Objective: This study estimates national trends and patterns in use of second-generation antipsychotics (SGAs) for adjunctive treatment of nonpsychotic adult depression in office-based practice.
Method: Twelve consecutive years (1999-2010) of the National Ambulatory Medical Care Survey were analyzed to estimate trends and patterns of adjunctive SGA treatment for adult (≥ 18 years) nonpsychotic depression in office-based visits. Adjunctive SGA use was examined among all office visits in which depression was diagnosed (N = 7,767), excluding visits with diagnoses for alternative SGA indications (schizophrenia, bipolar disorder, pervasive development disorder, psychotic depression, dementia) and those without an active antidepressant prescription.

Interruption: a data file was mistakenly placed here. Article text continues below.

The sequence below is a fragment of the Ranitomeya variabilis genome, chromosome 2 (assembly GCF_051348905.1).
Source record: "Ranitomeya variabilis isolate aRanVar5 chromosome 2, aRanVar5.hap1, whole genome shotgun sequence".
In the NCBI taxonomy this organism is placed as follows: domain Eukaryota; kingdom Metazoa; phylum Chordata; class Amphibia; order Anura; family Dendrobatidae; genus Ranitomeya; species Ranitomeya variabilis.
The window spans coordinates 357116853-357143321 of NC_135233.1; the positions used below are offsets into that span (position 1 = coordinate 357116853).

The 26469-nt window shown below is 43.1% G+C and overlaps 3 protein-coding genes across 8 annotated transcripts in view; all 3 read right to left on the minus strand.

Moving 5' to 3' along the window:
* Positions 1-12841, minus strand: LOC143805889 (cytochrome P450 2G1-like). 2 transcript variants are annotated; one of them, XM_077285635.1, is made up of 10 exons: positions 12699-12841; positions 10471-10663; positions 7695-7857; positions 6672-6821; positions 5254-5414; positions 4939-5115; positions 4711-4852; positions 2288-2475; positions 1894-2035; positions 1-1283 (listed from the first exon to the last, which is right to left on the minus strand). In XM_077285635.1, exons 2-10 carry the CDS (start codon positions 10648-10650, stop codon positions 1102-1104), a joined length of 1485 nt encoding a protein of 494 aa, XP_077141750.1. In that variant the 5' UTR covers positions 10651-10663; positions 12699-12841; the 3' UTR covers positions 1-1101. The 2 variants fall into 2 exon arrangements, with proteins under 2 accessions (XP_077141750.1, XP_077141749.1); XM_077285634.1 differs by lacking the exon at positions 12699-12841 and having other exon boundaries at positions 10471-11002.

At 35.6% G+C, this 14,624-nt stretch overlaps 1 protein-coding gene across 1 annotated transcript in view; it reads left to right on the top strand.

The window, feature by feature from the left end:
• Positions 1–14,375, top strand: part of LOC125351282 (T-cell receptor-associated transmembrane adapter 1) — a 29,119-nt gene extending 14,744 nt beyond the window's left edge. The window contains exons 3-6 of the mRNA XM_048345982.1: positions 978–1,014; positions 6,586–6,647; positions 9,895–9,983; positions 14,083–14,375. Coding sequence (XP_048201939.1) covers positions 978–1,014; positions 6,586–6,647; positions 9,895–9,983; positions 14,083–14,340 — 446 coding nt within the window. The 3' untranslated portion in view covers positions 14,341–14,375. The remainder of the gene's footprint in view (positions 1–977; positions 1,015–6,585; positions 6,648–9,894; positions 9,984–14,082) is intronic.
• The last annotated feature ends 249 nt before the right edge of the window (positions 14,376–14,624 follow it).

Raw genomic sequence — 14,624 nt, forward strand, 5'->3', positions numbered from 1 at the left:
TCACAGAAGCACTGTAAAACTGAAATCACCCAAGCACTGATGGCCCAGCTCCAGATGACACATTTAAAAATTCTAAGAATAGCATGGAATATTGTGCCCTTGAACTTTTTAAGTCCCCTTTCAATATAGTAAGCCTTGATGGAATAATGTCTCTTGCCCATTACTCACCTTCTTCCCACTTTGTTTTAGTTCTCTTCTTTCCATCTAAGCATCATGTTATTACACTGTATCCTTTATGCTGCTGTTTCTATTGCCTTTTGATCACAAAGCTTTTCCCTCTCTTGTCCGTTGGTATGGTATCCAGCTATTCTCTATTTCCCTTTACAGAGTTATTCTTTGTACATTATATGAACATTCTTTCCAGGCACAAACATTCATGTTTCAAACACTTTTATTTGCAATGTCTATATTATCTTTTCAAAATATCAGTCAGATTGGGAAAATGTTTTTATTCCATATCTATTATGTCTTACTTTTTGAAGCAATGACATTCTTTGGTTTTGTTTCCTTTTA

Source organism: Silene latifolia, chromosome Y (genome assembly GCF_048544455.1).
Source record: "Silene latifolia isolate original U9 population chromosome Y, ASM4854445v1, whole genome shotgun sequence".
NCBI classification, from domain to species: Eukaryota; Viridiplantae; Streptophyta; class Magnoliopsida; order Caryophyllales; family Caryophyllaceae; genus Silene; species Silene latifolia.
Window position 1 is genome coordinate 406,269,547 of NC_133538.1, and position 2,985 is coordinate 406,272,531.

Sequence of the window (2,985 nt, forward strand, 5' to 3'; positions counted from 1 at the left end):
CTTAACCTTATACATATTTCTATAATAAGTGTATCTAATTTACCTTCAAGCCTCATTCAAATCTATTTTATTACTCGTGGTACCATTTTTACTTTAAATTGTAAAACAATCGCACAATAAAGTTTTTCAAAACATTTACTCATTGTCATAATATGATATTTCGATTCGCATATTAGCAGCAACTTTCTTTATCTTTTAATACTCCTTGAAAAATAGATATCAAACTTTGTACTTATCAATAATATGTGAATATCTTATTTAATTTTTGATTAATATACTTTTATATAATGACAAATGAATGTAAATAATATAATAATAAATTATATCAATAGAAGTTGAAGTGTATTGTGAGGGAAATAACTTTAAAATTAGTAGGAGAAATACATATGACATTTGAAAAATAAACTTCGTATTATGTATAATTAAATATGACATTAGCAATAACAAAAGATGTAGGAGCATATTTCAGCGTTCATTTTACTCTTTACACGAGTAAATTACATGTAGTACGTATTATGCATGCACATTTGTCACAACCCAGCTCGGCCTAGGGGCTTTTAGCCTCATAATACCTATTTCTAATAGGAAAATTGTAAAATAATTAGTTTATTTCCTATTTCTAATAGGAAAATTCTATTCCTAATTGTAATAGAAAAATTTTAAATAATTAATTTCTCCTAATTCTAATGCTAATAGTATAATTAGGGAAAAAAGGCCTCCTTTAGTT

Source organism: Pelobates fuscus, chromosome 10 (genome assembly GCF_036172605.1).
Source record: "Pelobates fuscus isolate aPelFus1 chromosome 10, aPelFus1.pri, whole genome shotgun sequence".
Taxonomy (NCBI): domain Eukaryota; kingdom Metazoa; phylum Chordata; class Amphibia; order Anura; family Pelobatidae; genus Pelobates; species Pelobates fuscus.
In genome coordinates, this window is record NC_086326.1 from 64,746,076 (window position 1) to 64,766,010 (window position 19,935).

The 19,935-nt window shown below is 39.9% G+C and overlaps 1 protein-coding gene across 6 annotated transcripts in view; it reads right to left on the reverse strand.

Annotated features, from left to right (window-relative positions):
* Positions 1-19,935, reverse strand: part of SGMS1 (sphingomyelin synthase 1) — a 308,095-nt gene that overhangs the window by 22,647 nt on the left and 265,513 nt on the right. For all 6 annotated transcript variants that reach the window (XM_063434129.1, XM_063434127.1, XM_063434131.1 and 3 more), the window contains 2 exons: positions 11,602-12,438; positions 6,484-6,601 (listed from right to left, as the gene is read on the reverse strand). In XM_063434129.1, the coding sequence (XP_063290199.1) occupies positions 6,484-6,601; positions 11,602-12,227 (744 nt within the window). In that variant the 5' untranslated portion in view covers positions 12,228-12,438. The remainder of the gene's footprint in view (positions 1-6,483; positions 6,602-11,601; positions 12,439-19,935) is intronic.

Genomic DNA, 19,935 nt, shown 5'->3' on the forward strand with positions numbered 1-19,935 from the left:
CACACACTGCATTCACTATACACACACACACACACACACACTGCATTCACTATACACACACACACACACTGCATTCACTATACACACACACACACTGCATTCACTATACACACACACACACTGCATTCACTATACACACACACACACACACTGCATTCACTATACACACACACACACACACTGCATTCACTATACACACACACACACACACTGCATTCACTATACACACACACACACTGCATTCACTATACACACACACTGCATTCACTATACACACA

Results: From 1999 to 2010, 8.6% of adult depression visits included an SGA. SGA use rates increased from 4.6% in 1999-2000 to 12.5% in 2009-2010, with an adjusted odds ratio (AOR) for time trend of 2.78 (95% CI, 1.84-4.20). The increase in SGA augmentation was broad-based, with no significant differences in time trends between demographic and clinical subgroups. For the most recent survey years (2005-2010), SGA use rates were higher in visits to psychiatrists than to other physicians (AOR = 5.08; 95% CI, 2.96-8.73), visits covered by public than private insurance (AOR = 3.20; 95% CI, 2.25-4.54), visits with diagnosed major depressive disorder than other depressive disorders (AOR = 1.49; 95% CI, 1.08-2.06), and visits with diabetes, hyperlipidemia, or cardiovascular disease (AOR = 2.13; 95% CI, 1.12-4.03) and lower in visits by patients > 65 years than 18-44 years (AOR = 0.51; 95% CI, 0.32-0.82) and visits that included psychotherapy (AOR = 0.68; 95% CI, 0.47-0.96).
Conclusions: Between 1999 and 2010, SGAs were increasingly accepted in the outpatient treatment of adult nonpsychotic depression.
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